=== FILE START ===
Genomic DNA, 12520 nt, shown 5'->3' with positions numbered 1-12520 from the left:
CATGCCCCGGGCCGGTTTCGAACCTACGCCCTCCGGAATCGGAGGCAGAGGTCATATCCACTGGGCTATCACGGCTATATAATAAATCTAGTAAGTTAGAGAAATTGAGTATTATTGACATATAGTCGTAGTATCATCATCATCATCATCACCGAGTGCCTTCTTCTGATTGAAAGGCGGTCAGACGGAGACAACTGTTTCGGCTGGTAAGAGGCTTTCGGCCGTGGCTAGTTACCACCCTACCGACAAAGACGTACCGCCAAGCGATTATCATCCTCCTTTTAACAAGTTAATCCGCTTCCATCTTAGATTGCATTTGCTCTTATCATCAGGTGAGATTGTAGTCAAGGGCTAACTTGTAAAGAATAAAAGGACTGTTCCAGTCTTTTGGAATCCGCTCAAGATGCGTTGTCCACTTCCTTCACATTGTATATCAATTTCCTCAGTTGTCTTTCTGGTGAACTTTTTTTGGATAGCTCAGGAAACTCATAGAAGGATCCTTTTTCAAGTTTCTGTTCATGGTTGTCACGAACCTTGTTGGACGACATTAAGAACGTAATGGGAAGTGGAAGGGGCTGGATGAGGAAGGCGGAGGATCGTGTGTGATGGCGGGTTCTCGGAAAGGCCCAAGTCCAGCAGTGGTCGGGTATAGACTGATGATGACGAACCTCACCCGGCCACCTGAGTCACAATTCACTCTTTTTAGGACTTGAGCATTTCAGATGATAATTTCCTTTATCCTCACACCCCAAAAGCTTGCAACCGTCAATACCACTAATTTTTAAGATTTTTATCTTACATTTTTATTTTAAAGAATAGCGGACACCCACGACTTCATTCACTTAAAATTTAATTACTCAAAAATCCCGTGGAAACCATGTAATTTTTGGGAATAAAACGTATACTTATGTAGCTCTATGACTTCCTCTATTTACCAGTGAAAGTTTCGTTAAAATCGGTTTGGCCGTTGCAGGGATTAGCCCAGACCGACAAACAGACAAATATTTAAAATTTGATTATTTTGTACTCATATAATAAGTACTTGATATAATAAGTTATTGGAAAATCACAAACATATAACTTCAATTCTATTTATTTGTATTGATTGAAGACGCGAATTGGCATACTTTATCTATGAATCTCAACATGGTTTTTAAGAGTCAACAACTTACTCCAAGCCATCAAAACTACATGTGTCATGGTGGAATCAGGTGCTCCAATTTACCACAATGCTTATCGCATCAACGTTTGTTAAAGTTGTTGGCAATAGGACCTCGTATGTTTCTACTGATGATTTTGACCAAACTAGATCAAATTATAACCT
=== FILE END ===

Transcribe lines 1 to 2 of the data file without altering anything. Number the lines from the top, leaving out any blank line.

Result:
Genomic DNA, 12520 nt, shown 5'->3' with positions numbered 1-12520 from the left:
CATGCCCCGGGCCGGTTTCGAACCTACGCCCTCCGGAATCGGAGGCAGAGGTCATATCCACTGGGCTATCACGGCTATATAATAAATCTAGTAAGTTAGAGAAATTGAGTATTATTGACATATAGTCGTAGTATCATCATCATCATCATCACCGAGTGCCTTCTTCTGATTGAAAGGCGGTCAGACGGAGACAACTGTTTCGGCTGGTAAGAGGCTTTCGGCCGTGGCTAGTTACCACCCTACCGACAAAGACGTACCGCCAAGCGATTATCATCCTCCTTTTAACAAGTTAATCCGCTTCCATCTTAGATTGCATTTGCTCTTATCATCAGGTGAGATTGTAGTCAAGGGCTAACTTGTAAAGAATAAAAGGACTGTTCCAGTCTTTTGGAATCCGCTCAAGATGCGTTGTCCACTTCCTTCACATTGTATATCAATTTCCTCAGTTGTCTTTCTGGTGAACTTTTTTTGGATAGCTCAGGAAACTCATAGAAGGATCCTTTTTCAAGTTTCTGTTCATGGTTGTCACGAACCTTGTTGGACGACATTAAGAACGTAATGGGAAGTGGAAGGGGCTGGATGAGGAAGGCGGAGGATCGTGTGTGATGGCGGGTTCTCGGAAAGGCCCAAGTCCAGCAGTGGTCGGGTATAGACTGATGATGACGAACCTCACCCGGCCACCTGAGTCACAATTCACTCTTTTTAGGACTTGAGCATTTCAGATGATAATTTCCTTTATCCTCACACCCCAAAAGCTTGCAACCGTCAATACCACTAATTTTTAAGATTTTTATCTTACATTTTTATTTTAAAGAATAGCGGACACCCACGACTTCATTCACTTAAAATTTAATTACTCAAAAATCCCGTGGAAACCATGTAATTTTTGGGAATAAAACGTATACTTATGTAGCTCTATGACTTCCTCTATTTACCAGTGAAAGTTTCGTTAAAATCGGTTTGGCCGTTGCAGGGATTAGCCCAGACCGACAAACAGACAAATATTTAAAATTTGATTATTTTGTACTCATATAATAAGTACTTGATATAATAAGTTATTGGAAAATCACAAACATATAACTTCAATTCTATTTATTTGTATTGATTGAAGACGCGAATTGGCATACTTTATCTATGAATCTCAACATGGTTTTTAAGAGTCAACAACTTACTCCAAGCCATCAAAACTACATGTGTCATGGTGGAATCAGGTGCTCCAATTTACCACAATGCTTATCGCATCAACGTTTGTTAAAGTTGTTGGCAATAGGACCTCGTATGTTTCTACTGATGATTTTGACCAAACTAGATCAAATTATAACCT